Pew survey of 30,000 people finds a median of 39% favor, 13% oppose a “more important role for religion.”Despite signs of increasing secularism in the United States, far more Americans favor an increased role for religion in society than oppose it.According to a massive new report from the Pew Research Center that queried more than 30,000 people across 27 countries, almost three times as many Americans say they would view “a more important role for religion” in the US as a positive change (51%) versus a negative change (18%).In general, that sentiment is shared around the globe—at the same rate. Across all countries surveyed, a median of 39 percent of respondents favor religion becoming more important in society, while only 13 percent oppose it.Only 5 of the 27 countries surveyed have populations in which those opposed to religion playing a more important role outnumber those in favor. All 5 are in Europe: Sweden (51%), France (47%), the Netherlands (45%), Germany (35%), and Spain (38%), where an openly atheist prime minister was elected last year amid concerns over his vows to remove religious symbolism from institutions and religion from school curriculums.In the African nations of Nigeria, Kenya, South Africa, and Tunisia, along with other countries in the global south such as Indonesia and Brazil, the idea of religion gaining more importance in society is viewed favorably by large majorities of the population.Pew highlighted one country where views vary by religion: Nigeria, which continues to be rocked by deadly sectarian conflict.“The vast majority of Nigerian Muslims (88%) are in favor of a more important role for religion, while a smaller majority of Christians (61%) say the same,” stated researchers. “However, it’s important to note that roughly a quarter of Christian respondents ...Continue reading...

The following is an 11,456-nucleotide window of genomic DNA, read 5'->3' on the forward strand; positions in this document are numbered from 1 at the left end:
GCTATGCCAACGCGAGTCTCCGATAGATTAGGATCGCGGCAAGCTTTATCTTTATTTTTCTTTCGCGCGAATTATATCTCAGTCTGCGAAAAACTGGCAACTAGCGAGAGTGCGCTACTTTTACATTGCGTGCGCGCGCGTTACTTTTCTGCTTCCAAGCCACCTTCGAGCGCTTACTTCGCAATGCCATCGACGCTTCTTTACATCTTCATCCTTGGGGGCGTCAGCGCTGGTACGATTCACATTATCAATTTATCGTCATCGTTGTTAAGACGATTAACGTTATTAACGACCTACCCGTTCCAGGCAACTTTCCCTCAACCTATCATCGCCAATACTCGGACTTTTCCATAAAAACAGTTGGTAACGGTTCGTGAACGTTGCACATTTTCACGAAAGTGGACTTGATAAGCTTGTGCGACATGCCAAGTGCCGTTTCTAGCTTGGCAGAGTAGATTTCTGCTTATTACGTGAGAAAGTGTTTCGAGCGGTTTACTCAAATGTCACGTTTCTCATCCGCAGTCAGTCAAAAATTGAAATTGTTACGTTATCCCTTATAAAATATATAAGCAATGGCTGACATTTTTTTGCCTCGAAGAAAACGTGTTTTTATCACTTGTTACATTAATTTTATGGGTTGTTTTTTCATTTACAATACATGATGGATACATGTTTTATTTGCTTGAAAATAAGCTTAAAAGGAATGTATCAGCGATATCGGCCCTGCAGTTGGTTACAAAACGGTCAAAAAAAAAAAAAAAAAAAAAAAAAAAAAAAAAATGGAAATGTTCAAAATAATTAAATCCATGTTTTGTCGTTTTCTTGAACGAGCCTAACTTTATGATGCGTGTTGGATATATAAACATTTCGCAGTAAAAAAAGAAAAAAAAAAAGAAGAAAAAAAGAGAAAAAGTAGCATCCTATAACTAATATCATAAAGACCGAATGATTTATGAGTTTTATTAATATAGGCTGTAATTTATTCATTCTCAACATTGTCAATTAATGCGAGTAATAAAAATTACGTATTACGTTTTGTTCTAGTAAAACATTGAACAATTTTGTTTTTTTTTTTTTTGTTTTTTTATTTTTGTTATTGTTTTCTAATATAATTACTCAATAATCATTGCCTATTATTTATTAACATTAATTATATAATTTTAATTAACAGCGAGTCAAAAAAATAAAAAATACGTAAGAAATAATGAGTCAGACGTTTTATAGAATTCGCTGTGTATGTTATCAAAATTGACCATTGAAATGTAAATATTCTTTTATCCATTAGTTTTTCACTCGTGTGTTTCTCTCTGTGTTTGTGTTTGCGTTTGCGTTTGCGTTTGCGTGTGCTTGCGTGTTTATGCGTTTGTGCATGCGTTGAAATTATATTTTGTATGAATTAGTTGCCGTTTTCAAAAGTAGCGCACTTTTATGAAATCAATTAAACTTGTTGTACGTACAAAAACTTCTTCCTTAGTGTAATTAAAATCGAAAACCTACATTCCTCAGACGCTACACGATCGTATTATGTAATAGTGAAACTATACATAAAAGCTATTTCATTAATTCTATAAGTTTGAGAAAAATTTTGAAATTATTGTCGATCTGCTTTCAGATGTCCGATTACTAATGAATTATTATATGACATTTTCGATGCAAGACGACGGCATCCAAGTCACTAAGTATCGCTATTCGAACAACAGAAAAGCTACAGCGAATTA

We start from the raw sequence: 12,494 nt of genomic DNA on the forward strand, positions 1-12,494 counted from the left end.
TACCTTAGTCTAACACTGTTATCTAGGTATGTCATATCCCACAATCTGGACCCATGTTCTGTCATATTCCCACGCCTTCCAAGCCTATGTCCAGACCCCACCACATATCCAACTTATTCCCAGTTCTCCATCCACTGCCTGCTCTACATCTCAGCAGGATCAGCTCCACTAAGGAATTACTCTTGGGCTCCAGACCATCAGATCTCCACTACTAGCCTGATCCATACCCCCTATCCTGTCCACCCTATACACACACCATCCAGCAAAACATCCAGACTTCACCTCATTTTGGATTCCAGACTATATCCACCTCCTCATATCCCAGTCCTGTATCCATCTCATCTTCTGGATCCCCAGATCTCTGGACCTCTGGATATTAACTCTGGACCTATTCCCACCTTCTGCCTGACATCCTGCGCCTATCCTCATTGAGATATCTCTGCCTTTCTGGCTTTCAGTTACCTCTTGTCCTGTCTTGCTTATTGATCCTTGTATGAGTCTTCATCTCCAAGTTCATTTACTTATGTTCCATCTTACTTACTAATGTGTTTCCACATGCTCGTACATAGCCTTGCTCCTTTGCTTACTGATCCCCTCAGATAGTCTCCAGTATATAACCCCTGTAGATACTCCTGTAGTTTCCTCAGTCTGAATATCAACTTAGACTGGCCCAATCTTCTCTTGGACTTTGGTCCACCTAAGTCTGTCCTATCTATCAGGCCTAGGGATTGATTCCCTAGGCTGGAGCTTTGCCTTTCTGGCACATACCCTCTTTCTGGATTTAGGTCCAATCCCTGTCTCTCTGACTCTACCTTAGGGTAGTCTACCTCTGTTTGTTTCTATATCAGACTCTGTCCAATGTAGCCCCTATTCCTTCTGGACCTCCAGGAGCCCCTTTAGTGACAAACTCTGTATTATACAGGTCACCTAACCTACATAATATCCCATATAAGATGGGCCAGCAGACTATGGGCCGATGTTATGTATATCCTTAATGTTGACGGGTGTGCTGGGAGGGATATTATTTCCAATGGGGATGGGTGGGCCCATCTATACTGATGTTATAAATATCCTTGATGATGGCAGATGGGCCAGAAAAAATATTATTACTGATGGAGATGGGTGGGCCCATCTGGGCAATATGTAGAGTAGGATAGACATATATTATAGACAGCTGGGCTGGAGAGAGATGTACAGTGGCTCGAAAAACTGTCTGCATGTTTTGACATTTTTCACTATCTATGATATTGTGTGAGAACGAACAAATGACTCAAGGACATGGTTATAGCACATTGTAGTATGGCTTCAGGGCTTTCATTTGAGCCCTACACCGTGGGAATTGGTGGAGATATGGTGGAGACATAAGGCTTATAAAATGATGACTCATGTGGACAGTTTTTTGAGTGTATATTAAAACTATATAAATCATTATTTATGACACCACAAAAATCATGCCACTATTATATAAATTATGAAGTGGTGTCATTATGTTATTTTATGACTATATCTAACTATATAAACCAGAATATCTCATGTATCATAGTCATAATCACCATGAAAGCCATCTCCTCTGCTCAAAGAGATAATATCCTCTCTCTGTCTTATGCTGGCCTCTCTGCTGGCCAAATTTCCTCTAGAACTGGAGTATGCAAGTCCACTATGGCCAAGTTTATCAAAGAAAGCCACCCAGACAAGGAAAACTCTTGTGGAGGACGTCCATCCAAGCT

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  • Mastering the Fundamentals of Mission
    If you can’t do the fundamentals with excellence, then you will never be successful—at least not for long.Every coach knows the value of fundamentals. Not only does each season start with the basics, but coaches rehearse them over again as the building blocks of the game. Many early season practices have started with an exasperated coach restating the basics with a Lombardi-like version of, “Gentlemen, this is a football.”Form, stance, positioning.Stickhandling.Blocking.Hitting the cutoff man. Every time.It’s skills taught to small children when learning their sport that, years later, will separate the winners from the losers at every level. If you can’t do the fundamentals with excellence, then you will never be successful—at least not for long.Could the same be true in our efforts at evangelism and disciple-making? Are there certain basic fundamentals that we must master in order to expect missional impact?Likely.Easter Monday provides a good opportunity for reflection on the basics. For many, this weekend was a special weekend. It was different – bigger than most Sundays. There’s something stunningly spectacular about reflecting on a vacant tomb and a triumphant Savior. And most churches attempted to take advantage of the spiritual opportunity that yesterday provided.But, on the back side of such a weekend of celebration we are left to consider the missionary implications of the resurrection for every other day of the year. The resurrection stands as a permanent reality that must shape the living priorities of every kingdom disciple. We can’t merely swing hard for a single day of hyper-intentionality in missionary action and then wait another year for a suitable plate appearance. In fact, the effectiveness of yesterday’s missionary output was largely predicated on a churches’ ...Continue reading...